The one certainty I will avow is that I am a man of Goosehaven, born and bred. A surprising number of people find this either exasperating or objectionable, or both, and do not stint in letting me know their feelings. My usual response is to bash such persons on the head with a shovel and then to erect upon the spot an arch of triumph. It keeps me busy, which is a boon, for we all know that the devil finds work for idle hands to do, or at least so I was told, at my mother’s knee, when I was a tot, in the Goosehaven of yore, long ago buried under car parks and supermarkets and so-called retail ‘n’ leisure complexes. There are ghosts there now, parading in their thousands, borne on resplendent phantom carriages, passing under my arches of triumph.

BamBam Goes Haywire

On Thursday morning, BamBam went haywire. That is all I am prepared to say on the subject. You may have questions, such as who or what is BamBam?, what is the etymology of the word haywire?, and so on, but quite frankly it is not up to me to spoonfeed you. I fail to see why you should not do your own research into these matters, thus freeing me for more important tasks, such as taking a well-earned nap, smoking a gasper while gazing out of the window, or stuffing my gob with a pile of Smokers’ Poptarts. Any of those choices would be a better use of my time than telling you about BamBam going haywire.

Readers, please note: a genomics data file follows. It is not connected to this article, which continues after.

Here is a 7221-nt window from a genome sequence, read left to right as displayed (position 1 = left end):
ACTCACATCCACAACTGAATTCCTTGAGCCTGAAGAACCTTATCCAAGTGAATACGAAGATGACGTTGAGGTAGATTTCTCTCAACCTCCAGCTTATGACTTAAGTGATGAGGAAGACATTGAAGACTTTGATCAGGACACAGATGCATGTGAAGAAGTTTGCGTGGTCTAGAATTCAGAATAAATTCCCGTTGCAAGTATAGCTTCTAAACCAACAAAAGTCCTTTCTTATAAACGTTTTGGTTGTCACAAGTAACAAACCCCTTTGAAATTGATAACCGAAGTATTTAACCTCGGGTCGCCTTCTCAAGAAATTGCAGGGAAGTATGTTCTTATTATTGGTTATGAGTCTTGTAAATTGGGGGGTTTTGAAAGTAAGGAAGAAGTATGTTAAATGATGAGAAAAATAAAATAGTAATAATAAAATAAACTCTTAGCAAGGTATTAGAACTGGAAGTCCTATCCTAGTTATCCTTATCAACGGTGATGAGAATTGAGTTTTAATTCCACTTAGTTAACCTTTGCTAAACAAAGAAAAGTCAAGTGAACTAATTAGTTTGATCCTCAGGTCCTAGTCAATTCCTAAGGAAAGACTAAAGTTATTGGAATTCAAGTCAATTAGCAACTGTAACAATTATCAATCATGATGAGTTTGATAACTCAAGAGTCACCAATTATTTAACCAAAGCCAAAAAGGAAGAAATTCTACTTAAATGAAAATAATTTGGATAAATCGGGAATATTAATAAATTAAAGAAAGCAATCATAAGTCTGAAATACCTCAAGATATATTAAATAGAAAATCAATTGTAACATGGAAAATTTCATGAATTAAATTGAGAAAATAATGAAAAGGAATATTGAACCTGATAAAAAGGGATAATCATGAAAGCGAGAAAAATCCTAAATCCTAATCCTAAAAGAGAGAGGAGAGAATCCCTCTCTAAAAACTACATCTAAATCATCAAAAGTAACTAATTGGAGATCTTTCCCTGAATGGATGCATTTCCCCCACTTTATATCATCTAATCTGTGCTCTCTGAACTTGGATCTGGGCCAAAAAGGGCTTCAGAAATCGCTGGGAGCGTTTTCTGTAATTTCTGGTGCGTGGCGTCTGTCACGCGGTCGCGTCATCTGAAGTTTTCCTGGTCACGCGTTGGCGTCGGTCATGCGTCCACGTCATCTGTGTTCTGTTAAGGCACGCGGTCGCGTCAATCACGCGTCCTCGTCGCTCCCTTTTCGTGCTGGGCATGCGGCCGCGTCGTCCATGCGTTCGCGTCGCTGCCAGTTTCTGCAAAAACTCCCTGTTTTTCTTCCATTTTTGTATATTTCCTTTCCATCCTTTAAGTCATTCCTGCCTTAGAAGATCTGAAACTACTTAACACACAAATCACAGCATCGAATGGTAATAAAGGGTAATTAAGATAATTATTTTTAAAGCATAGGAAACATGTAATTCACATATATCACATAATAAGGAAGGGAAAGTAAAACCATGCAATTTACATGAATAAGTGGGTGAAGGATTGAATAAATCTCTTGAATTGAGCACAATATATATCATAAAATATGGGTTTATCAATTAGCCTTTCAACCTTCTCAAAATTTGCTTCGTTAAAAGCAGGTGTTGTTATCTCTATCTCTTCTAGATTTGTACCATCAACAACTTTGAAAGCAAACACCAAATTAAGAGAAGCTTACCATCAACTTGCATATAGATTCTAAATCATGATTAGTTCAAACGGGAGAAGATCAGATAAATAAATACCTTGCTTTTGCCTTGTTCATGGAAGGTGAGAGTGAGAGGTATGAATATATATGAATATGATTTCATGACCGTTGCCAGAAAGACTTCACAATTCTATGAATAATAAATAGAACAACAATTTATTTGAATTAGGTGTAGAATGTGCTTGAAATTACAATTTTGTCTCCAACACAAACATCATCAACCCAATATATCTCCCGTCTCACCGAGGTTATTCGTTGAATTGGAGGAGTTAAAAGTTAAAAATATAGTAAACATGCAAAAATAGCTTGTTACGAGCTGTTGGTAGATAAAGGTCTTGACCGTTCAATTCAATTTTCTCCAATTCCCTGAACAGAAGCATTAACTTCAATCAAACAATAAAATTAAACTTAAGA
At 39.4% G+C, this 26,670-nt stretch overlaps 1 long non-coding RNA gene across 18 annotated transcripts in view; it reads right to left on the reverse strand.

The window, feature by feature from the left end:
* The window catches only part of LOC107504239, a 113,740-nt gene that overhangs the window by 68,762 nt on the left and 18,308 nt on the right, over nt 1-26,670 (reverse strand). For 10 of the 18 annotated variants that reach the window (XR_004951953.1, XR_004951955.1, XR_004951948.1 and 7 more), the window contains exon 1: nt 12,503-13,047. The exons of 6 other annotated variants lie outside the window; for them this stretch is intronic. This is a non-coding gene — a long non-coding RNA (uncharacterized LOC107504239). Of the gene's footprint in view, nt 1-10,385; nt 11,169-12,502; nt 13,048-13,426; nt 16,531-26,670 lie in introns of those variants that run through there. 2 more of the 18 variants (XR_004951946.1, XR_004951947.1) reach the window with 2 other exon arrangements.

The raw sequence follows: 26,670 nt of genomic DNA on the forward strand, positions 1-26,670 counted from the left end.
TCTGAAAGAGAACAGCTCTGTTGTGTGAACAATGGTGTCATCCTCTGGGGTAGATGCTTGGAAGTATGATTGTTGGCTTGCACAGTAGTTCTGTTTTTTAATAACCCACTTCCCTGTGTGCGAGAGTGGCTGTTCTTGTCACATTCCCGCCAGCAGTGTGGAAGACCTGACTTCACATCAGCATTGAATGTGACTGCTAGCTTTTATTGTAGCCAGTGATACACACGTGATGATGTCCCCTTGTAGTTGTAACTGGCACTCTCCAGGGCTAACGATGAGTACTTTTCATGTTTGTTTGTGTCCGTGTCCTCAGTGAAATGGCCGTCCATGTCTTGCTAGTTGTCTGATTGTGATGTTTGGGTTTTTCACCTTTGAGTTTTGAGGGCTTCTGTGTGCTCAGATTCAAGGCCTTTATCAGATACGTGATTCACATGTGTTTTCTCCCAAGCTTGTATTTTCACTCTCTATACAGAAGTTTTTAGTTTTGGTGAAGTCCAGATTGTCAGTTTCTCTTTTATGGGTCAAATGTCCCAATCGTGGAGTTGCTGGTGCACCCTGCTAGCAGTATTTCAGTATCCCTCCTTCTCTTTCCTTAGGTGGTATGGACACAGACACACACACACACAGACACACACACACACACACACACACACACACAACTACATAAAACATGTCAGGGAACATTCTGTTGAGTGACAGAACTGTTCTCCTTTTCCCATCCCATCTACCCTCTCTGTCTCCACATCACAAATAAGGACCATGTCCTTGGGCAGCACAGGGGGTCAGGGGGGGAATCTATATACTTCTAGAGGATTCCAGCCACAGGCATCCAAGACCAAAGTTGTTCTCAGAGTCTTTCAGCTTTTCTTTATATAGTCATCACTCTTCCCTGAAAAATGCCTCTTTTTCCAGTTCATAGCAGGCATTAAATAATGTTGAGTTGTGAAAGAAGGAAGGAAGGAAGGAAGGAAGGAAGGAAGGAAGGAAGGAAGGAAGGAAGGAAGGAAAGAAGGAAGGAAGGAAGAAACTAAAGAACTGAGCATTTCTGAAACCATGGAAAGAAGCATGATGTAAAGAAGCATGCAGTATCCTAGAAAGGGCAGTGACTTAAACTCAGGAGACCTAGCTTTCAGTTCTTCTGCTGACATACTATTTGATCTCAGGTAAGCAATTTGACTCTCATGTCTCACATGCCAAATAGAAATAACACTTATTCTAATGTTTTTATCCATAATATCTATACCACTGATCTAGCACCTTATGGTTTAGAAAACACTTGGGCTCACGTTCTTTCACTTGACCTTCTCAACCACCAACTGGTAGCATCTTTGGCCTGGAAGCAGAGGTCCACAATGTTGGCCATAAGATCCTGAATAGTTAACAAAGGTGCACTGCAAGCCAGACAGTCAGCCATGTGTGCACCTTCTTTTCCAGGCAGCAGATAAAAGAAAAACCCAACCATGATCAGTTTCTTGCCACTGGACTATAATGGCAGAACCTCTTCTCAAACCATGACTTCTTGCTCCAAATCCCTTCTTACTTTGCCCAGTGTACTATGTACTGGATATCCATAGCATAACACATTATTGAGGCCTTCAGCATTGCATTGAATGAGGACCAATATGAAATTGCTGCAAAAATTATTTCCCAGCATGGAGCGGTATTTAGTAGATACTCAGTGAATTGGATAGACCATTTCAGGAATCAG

Oh please please Mr Key!, I hear you wail, Do tell us more! To which I reply, certainly not. At most, I might give you some pointers to help you conduct your own research. For the etymology of the word haywire, I can think of no better reference source than the Oxford English Dictionary. Oh, wait, I can think of a better source – Dobson’s pamphlet Everything You Ought To Know About Hay, And Words Beginning With Hay- (out of print). In fact I am surprised not to have recommended this pamphlet to you before. It is the most haycentric of all Dobson’s works, and its first edition, of ten Gestetnered copies, actually had a cover to which strands of real hay were affixed, with glue. This had the unfortunate effect of partly obscuring the title, with the result that the pamphlet sold even fewer copies than was usually the case.